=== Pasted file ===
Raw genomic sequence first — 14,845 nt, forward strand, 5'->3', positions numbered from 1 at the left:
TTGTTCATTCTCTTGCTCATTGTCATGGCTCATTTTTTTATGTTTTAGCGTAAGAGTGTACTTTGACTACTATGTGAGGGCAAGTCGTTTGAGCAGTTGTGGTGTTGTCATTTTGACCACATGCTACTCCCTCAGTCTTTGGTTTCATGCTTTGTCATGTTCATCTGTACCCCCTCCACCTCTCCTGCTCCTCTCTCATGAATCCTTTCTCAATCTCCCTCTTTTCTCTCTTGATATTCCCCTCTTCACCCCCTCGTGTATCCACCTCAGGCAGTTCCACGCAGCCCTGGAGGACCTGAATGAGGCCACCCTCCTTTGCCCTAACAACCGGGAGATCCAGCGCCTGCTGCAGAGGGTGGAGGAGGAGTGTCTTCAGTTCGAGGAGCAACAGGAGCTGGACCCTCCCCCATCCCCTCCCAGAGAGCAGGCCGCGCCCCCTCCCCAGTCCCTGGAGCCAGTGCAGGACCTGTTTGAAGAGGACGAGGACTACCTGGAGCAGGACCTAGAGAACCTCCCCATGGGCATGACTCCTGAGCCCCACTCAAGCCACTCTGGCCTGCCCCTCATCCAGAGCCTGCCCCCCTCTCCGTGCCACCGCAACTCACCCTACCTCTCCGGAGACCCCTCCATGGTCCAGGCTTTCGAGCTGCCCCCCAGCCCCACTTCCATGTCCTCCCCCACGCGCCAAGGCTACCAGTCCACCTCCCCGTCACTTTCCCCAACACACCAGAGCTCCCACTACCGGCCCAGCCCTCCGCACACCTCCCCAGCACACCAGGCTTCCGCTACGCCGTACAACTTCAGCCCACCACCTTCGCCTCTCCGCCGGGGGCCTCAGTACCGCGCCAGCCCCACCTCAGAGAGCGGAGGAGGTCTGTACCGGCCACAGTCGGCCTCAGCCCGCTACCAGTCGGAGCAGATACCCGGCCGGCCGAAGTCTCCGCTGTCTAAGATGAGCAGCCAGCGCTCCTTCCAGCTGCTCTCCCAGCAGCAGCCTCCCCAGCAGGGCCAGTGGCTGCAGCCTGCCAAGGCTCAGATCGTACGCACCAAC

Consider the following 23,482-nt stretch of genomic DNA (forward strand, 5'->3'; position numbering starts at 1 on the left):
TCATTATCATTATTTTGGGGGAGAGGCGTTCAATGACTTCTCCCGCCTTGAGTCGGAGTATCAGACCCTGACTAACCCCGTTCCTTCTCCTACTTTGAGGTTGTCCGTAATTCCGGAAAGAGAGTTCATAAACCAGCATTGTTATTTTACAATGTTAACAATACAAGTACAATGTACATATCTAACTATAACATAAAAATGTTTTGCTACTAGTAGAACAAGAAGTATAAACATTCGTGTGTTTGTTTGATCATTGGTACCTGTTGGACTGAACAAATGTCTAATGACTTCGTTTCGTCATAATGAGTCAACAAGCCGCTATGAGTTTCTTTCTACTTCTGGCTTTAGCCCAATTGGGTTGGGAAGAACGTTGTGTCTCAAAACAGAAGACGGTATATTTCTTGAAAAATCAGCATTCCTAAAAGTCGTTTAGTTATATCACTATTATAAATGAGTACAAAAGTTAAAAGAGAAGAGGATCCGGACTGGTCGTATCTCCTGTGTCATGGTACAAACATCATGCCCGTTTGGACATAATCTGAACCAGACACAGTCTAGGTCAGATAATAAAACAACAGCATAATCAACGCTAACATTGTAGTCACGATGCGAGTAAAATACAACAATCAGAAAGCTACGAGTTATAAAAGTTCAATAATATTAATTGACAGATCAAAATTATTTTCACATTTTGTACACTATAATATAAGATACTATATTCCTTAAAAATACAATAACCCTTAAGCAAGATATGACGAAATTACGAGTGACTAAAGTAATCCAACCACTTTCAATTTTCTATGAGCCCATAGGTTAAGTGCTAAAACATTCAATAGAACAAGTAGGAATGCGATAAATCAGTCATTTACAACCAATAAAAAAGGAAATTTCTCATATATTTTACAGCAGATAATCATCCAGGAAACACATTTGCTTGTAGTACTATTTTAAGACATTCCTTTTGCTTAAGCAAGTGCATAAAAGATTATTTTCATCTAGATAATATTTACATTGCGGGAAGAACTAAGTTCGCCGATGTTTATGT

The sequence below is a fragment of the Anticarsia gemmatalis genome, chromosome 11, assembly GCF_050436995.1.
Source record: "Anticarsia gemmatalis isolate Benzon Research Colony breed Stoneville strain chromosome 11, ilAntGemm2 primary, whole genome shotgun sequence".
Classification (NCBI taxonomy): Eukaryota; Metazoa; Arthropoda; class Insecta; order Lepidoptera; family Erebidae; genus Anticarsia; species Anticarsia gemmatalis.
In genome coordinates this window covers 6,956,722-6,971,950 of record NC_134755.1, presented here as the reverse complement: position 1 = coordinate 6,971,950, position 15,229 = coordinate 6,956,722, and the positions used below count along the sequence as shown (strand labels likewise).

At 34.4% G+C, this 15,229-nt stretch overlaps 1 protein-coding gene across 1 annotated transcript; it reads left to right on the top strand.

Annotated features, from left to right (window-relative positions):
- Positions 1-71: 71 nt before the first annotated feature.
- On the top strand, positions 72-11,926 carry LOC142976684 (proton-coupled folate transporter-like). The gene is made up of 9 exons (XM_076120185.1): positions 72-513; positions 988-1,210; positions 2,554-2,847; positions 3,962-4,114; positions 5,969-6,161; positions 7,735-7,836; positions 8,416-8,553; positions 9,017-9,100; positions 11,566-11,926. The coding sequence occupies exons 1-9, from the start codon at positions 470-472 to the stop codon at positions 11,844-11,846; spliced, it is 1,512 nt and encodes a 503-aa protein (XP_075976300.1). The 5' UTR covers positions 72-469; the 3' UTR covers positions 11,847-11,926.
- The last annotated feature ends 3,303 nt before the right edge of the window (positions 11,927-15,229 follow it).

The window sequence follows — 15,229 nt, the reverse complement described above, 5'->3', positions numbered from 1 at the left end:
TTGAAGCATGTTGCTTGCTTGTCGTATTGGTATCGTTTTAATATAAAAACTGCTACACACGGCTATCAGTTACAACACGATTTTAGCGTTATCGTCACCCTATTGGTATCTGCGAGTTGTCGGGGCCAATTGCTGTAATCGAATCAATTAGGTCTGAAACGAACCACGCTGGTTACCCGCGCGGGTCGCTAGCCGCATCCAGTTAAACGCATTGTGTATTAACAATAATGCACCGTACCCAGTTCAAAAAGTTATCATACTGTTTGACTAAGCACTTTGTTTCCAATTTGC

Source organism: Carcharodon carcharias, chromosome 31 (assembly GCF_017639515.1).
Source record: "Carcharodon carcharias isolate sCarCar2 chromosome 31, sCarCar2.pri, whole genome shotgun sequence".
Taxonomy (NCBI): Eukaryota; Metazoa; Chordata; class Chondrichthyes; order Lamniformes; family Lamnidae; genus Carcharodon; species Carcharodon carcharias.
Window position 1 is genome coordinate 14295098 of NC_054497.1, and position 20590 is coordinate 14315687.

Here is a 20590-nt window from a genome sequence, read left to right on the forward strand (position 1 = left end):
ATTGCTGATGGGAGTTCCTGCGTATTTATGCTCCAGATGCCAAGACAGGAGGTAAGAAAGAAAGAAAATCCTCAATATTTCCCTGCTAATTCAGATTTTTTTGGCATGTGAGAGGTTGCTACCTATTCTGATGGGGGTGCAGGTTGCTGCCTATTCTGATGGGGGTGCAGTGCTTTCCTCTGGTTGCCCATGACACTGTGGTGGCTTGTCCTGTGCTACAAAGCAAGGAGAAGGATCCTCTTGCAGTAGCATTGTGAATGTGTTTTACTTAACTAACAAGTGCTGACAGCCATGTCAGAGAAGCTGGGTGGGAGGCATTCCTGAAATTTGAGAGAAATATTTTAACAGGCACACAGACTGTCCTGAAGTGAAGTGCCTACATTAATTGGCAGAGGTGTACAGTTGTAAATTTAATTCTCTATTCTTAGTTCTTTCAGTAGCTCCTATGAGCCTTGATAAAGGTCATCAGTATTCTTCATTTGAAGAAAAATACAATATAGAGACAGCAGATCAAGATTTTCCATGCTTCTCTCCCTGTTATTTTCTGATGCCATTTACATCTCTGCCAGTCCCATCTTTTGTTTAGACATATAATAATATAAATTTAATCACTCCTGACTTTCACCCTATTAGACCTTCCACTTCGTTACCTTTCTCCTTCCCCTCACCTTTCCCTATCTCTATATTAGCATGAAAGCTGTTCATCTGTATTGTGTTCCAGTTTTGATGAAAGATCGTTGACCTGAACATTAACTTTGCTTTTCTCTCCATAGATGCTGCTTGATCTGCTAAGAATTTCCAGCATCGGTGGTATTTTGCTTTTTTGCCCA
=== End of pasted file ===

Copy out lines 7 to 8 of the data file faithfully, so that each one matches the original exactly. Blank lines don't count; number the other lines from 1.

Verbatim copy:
Classification (NCBI taxonomy): Eukaryota; Metazoa; Arthropoda; class Insecta; order Lepidoptera; family Erebidae; genus Anticarsia; species Anticarsia gemmatalis.
In genome coordinates this window covers 6,956,722-6,971,950 of record NC_134755.1, presented here as the reverse complement: position 1 = coordinate 6,971,950, position 15,229 = coordinate 6,956,722, and the positions used below count along the sequence as shown (strand labels likewise).